Summary and Analysis
“The Going,” by the English novelist and poet Thomas Hardy (1840-1928), describes the speaker’s reaction to the sudden, unexpected death of a loved one, apparently his wife. The poem clearly reflects Hardy’s devastation at the death of his own wife, Emma, to whom he had been married for many years. Although the relationship between them had become very strained, at her death Hardy nevertheless felt great grief and wrote a number of poems lamenting her passing and the loss of their early closeness. However, one need not know these biographical details to appreciate “The Going”; the poem makes perfect sense without such specific knowledge.
As the poem opens, the speaker is addressing his dead wife—who, of course, cannot hear him, or who at least cannot respond. This fact already helps set the tone of the work, which emphasizes feelings of futility. The wife’s death is described as quickly as it apparently occurred; the announcement of it, in line 4, catches us as much by surprise as it seems to have caught the speaker. Ironically, the wife died not during the darkness of the night (as might have seemed appropriate) but just after the start of a new day. The speaker seems stunned by the sudden loss, yet his feelings are ones to which anyone can relate. Loss of loved ones—especially through death—is a universal experience. Thus, even though Hardy was motivated to write by his own loss in particular, this poem speaks for and to anyone who has ever been, or ever will be, similarly surprised.
So stunned is the speaker that in stanza two his tone is almost accusatory—as if his mate should have warned him of an impending death she herself did not expect and could not anticipate. Such irrationality, of course, is common among the grieving: anger is one of the first and most automatic responses to any severe loss. Thus Hardy’s depiction of the speaker’s annoyance is psychologically accurate and convincing, while the image of “morning harden[ing] upon the wall” (11) is a memorably vivid way of suggesting the sense that time has stopped—that the moment of her death struck the speaker as crucial, unforgettable, and highly ironic. Time in general, and daylight in particular, seemed, to him, to have halted when she died. For him, at least, her passing “altered all” (14).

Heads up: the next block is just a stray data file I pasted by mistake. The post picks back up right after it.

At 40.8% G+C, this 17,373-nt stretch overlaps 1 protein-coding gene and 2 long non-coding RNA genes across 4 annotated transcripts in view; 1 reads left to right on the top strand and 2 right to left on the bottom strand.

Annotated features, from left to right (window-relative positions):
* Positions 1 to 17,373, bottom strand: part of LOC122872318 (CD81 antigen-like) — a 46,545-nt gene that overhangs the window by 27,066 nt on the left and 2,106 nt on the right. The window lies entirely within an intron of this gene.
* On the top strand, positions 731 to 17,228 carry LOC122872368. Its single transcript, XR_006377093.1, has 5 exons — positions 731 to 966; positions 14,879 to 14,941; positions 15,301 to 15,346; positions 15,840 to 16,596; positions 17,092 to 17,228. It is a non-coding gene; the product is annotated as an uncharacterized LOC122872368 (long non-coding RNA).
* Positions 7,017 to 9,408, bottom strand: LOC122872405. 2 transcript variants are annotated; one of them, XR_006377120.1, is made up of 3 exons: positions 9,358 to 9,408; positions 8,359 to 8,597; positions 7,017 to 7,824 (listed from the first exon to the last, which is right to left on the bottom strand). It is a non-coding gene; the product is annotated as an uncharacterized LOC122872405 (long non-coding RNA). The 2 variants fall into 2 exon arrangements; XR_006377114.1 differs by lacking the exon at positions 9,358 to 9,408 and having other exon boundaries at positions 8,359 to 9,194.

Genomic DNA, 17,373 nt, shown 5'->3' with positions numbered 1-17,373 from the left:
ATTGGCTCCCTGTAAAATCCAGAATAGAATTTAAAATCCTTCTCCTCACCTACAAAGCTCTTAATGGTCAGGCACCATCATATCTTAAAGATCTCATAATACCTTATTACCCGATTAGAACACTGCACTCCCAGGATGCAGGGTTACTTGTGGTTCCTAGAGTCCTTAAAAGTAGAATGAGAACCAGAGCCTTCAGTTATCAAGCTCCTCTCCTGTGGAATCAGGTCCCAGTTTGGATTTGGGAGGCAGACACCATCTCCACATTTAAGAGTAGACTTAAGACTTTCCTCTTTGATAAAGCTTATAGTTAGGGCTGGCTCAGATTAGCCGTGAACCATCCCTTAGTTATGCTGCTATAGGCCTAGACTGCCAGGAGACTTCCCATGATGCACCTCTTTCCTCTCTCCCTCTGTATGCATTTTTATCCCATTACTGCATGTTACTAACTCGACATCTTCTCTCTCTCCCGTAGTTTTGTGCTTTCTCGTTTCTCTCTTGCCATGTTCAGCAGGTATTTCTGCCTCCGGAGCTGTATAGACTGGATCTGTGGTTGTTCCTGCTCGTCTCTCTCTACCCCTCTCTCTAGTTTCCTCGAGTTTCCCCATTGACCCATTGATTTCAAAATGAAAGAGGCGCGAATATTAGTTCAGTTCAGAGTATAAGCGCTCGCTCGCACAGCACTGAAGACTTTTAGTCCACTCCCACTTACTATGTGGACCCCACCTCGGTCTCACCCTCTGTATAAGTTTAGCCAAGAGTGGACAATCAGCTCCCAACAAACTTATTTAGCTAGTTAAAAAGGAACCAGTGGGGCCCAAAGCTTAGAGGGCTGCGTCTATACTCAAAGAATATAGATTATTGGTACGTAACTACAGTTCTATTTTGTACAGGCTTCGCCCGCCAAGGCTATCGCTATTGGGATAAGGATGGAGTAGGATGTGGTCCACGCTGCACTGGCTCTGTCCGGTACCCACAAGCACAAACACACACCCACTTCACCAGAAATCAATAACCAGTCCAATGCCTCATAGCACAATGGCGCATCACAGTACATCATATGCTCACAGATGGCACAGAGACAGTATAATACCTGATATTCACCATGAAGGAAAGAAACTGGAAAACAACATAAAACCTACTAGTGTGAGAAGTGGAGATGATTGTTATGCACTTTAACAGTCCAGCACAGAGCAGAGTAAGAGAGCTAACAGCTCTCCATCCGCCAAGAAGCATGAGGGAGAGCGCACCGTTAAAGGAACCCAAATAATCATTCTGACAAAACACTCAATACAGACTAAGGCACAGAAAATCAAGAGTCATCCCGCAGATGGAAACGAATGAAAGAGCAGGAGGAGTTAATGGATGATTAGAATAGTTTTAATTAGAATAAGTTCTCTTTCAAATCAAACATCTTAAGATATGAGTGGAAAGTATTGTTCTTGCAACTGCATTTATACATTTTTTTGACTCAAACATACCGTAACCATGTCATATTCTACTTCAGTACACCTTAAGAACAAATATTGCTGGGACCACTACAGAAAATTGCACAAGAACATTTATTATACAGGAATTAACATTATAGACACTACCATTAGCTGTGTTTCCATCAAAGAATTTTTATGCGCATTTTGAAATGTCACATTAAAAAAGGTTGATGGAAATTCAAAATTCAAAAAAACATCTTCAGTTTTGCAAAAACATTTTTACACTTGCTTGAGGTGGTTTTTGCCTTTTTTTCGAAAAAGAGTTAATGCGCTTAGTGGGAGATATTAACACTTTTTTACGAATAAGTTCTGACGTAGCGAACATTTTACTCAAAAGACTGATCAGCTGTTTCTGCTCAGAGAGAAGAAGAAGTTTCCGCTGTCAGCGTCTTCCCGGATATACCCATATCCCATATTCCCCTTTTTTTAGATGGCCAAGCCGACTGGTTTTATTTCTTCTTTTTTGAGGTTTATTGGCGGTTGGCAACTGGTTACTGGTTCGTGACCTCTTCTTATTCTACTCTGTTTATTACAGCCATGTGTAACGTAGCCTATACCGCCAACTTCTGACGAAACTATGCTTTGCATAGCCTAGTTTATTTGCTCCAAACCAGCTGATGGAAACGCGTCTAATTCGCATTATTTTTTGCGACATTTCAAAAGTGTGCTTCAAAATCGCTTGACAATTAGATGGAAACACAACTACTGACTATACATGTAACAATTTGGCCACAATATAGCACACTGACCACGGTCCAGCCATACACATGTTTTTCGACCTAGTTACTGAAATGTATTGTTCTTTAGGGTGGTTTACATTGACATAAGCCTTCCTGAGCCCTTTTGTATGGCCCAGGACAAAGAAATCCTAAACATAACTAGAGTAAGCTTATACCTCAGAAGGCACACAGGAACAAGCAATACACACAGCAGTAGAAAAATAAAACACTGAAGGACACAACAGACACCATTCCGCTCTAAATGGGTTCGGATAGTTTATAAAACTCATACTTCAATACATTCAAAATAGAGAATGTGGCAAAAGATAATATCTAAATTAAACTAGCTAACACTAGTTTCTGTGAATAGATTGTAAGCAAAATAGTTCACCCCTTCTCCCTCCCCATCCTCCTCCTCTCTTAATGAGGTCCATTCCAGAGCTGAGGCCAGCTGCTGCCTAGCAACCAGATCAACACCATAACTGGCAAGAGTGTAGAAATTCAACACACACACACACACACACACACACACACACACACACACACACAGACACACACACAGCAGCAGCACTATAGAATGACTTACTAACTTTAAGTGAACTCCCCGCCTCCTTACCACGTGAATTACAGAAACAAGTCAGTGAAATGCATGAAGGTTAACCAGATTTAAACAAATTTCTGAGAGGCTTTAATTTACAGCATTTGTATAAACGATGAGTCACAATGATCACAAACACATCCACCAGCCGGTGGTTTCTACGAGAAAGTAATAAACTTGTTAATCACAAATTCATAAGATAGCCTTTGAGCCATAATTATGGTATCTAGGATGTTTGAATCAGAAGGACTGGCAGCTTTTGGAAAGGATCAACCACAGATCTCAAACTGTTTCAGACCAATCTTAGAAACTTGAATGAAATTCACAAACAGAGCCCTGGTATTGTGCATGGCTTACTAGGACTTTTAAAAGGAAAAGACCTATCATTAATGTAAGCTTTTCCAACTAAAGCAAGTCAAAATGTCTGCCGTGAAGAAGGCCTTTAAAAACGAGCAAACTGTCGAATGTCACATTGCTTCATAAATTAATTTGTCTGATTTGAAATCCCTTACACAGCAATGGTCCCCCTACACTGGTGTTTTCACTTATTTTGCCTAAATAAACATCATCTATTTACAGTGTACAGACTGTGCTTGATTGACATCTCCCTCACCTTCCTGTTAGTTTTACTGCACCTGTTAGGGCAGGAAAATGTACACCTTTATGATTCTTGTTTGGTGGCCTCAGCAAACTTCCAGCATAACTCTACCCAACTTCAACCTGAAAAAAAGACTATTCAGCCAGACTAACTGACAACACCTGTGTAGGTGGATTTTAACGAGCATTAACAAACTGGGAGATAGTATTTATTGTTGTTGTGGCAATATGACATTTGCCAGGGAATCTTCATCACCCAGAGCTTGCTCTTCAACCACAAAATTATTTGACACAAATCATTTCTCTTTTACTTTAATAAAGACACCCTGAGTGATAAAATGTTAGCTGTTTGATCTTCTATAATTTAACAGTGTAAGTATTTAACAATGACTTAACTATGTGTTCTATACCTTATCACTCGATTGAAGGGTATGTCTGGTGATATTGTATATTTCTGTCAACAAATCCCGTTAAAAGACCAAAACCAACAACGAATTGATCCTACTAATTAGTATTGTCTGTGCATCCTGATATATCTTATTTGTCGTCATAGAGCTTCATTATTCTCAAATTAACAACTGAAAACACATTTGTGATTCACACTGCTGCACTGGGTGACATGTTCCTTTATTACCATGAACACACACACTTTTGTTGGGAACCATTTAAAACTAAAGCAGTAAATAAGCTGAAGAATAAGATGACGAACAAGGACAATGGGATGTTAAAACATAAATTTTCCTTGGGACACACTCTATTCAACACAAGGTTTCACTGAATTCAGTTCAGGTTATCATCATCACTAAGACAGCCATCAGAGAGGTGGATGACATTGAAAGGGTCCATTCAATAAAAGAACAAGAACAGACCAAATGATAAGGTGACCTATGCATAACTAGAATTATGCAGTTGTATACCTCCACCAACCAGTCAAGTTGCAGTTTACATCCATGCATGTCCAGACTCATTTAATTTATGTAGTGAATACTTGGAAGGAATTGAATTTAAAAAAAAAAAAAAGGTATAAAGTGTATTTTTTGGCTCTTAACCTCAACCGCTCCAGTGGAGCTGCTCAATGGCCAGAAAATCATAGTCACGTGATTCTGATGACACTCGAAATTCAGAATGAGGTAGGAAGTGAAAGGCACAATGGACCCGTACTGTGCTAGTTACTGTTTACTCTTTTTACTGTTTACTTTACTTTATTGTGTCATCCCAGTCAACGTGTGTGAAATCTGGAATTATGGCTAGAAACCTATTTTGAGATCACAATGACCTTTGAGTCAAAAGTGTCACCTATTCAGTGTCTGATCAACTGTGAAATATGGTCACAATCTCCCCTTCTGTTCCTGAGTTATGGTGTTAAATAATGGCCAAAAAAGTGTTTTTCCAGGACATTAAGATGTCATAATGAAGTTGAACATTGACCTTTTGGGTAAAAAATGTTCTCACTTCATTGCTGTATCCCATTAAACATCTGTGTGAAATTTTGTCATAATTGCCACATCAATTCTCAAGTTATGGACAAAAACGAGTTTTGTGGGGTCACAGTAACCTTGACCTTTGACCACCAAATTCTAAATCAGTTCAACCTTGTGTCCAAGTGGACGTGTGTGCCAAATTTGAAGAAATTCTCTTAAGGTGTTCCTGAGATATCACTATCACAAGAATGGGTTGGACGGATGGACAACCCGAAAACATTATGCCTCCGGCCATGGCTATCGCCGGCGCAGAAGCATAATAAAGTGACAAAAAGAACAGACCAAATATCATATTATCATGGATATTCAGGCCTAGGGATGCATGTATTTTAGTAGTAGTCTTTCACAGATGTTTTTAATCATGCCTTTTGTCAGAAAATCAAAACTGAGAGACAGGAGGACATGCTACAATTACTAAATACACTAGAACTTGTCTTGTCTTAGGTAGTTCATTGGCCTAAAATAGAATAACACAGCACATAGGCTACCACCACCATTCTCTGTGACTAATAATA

The somewhat accusatory tone continues in stanza three, although the very fact of that tone suggests a great deal about the intensity of the speaker’s grief and his present irrationality. Rather than blaming God (who is never mentioned, positively or negatively), the speaker takes out his frustration on his dead wife. Paradoxically, the very fact that he seems frustrated with her suggests how much she now means to him—how much he misses her and wishes he could recover (and repair) their lost time together. Appropriately enough, imagery of darkness dominates in this stanza, while the image of an “alley of bending boughs” implies not only darkness but constriction and limits.
In contrast, in stanza four the speaker recalls the beauty of his loved one’s youth, when he first knew her. He associates her here with the beauty of nature as well, including the striking colors of red and white (colors often associated in literature with love and passion). Lines 26-27 imply that the speaker himself was physically attractive in his youth—attractive enough to arouse the interest of the young woman whose own interest, apparently, also helped arouse his interest in response. Apparently she passed him while she was on horseback (or at least in a carriage), imagery suggesting her power, her ease of movement, and her self-assurance—traits that have now all vanished because of her death. The speaker, remembering her youth, recalls his own. That was...
(The entire section is 992 words.)